Egypt's highest-ranking imam at the renowned Al-Azhar mosque has banned girls from veiling their faces at religious schools – causing a public scandal. Alfred Hackensberger has the details
Hijab, chador, burqa or niqab? – The veiling of Muslim women continues to provoke controversy. This time it is the niqab, or face veil, at the center of the conflict-charged fundamental debate within the Islamic world. By Alfred Hackensberger
The bone of contention is none less than the Grand Imam of Cairo University and the Al-Azhar Mosque. Mohammed Sayed al-Tantawi, one of the most senior legal scholars in Sunni Islam, declared that a veil that covers a woman's face leaving only a slit for the eyes is not religiously permissible.
During a visit to one of the schools affiliated to Al-Azhar University early in October, the theologian was irritated by a girl's niqab. He then ordered the baffled girl, who had ironically only worn the veil in honor of the high-ranking visitor, to take it off and never put it on again. "These are traditions that have nothing to do with religion," he explained to the students. At the same time the Imam promised to ban this particular kind of veil from the school grounds.
Reasons of security
A few days later, female students veiled with the niqab were no longer allowed to enter the halls of residence at Al-Azhar University. Those who did not take off their niqab were sent away. The supreme council at the highest seat of religious learning in Sunni Islam had "agreed the ban on the veil," announced Mohamed Abdel-Aziz, deputy chairman of the council. The ban also applies to the girls' classrooms. It affects both teaching staff and the 500,000 girls out of a total of 1.4 million schoolchildren and students who study at the university and its affiliated educational establishments.
The decision was also approved by the Ministry for Higher Education, which announced that it plans to extend the ban to universities across the country. Minister Hany Halal explained the measure would primarily be taken for security reasons. Just recently 15 young men dressed in niqabs tried to enter the girls' dormitories, he said.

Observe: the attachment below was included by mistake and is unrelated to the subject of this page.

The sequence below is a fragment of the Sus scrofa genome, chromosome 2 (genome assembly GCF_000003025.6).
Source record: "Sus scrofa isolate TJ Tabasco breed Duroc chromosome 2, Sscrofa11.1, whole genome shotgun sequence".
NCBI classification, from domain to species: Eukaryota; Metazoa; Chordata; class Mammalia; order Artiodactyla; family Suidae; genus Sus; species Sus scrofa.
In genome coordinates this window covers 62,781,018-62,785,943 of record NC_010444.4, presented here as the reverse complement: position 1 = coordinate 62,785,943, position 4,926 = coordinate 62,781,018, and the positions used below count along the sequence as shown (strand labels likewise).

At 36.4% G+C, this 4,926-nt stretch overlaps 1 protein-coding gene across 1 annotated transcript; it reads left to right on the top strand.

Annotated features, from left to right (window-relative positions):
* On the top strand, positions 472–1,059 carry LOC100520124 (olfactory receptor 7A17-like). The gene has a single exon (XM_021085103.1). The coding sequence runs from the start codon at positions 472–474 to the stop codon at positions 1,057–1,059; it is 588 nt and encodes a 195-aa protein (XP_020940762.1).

"I've been living in a student hall of residence for years," said one female student who wanted to remain anonymous to avoid potential problems with the university administration, "but I've never heard of anything like that happening."
A frightening take on Islam
Asra Q. Nomani says that a security risk is indeed a valid argument. The US author has just published a book titled "Standing Alone: An American Woman's Struggle for the Soul of Islam". But she says such an argument is not based on uninvited male visitors to girls' dormitories. From Islamabad to Baghdad, the niqab has been misused by militant Islamists to avoid police checkpoints or to carry out attacks.
Nomani says however that a much more decisive factor in any move to ban the face veil is "that it stands for a frightening take on Islam, one that preaches the literal interpretation of the Koran." And this is especially problematic in the interpretation of those verses where the meaning is in any case unclear, she adds.
"Militants exploit this to justify domestic violence, intolerance or even suicide attacks," says Nomani. When she talks about "a frightening take on Islam", she is referring to the the schools of thought known as Wahhabism and Salafism, which are based in Saudi Arabia and promote ultra-conservative interpretations of Islam.
There are two sections of the Koran that make this especially clear (Sura 24, verse 31 and Sura 33, verse 59), passages that make references to the covering of the female body. Neither passage can be unequivocally interpreted as an instruction that a woman must wear a head covering, or exactly defines the parts of the body that have to be concealed.
Pieces of clothing are named, such as "jilbab" and "khimar", but it remains unclear what form, color or function they had during the Prophet's era. In a German translation of the Koran commissioned by Saudi Arabia this is not taken into consideration at all, and the word "khimar" is simply translated as "Kopftücher", or "headscarves". One simply has to be aware of the subtleties of meaning can be lost in translation.